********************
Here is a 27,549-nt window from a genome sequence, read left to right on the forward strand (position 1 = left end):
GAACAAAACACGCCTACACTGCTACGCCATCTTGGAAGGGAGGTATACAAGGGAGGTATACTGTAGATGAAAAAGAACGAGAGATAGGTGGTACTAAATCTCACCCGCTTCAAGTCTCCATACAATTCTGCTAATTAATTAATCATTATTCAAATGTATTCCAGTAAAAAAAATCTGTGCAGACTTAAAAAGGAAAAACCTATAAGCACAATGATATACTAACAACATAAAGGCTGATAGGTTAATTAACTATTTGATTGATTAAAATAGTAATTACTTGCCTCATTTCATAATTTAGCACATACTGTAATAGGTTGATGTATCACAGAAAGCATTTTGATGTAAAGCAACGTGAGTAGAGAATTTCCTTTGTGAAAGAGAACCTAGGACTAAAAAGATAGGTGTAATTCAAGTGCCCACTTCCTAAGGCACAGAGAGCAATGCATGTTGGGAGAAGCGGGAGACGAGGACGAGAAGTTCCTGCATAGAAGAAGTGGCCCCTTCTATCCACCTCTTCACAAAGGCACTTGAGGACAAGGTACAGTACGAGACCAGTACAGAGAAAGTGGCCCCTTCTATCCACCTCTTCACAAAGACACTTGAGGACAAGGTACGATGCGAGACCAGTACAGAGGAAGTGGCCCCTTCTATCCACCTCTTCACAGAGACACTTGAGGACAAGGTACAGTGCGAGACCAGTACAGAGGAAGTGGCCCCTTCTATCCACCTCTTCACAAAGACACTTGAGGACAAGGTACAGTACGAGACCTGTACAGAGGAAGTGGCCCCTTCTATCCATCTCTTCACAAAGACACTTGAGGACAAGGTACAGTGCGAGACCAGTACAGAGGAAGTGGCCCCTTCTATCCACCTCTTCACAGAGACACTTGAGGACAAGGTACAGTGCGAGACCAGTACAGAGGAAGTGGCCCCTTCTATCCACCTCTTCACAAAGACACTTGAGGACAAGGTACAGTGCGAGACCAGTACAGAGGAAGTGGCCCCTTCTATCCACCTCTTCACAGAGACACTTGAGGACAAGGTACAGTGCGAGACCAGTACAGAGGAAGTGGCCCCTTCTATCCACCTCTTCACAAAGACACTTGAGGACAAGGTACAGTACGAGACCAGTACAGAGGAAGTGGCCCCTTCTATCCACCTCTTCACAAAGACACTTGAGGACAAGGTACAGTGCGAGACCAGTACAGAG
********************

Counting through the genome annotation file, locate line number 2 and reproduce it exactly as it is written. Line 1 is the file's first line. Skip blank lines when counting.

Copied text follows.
GAACAAAACACGCCTACACTGCTACGCCATCTTGGAAGGGAGGTATACAAGGGAGGTATACTGTAGATGAAAAAGAACGAGAGATAGGTGGTACTAAATCTCACCCGCTTCAAGTCTCCATACAATTCTGCTAATTAATTAATCATTATTCAAATGTATTCCAGTAAAAAAAATCTGTGCAGACTTAAAAAGGAAAAACCTATAAGCACAATGATATACTAACAACATAAAGGCTGATAGGTTAATTAACTATTTGATTGATTAAAATAGTAATTACTTGCCTCATTTCATAATTTAGCACATACTGTAATAGGTTGATGTATCACAGAAAGCATTTTGATGTAAAGCAACGTGAGTAGAGAATTTCCTTTGTGAAAGAGAACCTAGGACTAAAAAGATAGGTGTAATTCAAGTGCCCACTTCCTAAGGCACAGAGAGCAATGCATGTTGGGAGAAGCGGGAGACGAGGACGAGAAGTTCCTGCATAGAAGAAGTGGCCCCTTCTATCCACCTCTTCACAAAGGCACTTGAGGACAAGGTACAGTACGAGACCAGTACAGAGAAAGTGGCCCCTTCTATCCACCTCTTCACAAAGACACTTGAGGACAAGGTACGATGCGAGACCAGTACAGAGGAAGTGGCCCCTTCTATCCACCTCTTCACAGAGACACTTGAGGACAAGGTACAGTGCGAGACCAGTACAGAGGAAGTGGCCCCTTCTATCCACCTCTTCACAAAGACACTTGAGGACAAGGTACAGTACGAGACCTGTACAGAGGAAGTGGCCCCTTCTATCCATCTCTTCACAAAGACACTTGAGGACAAGGTACAGTGCGAGACCAGTACAGAGGAAGTGGCCCCTTCTATCCACCTCTTCACAGAGACACTTGAGGACAAGGTACAGTGCGAGACCAGTACAGAGGAAGTGGCCCCTTCTATCCACCTCTTCACAAAGACACTTGAGGACAAGGTACAGTGCGAGACCAGTACAGAGGAAGTGGCCCCTTCTATCCACCTCTTCACAGAGACACTTGAGGACAAGGTACAGTGCGAGACCAGTACAGAGGAAGTGGCCCCTTCTATCCACCTCTTCACAAAGACACTTGAGGACAAGGTACAGTACGAGACCAGTACAGAGGAAGTGGCCCCTTCTATCCACCTCTTCACAAAGACACTTGAGGACAAGGTACAGTGCGAGACCAGTACAGAG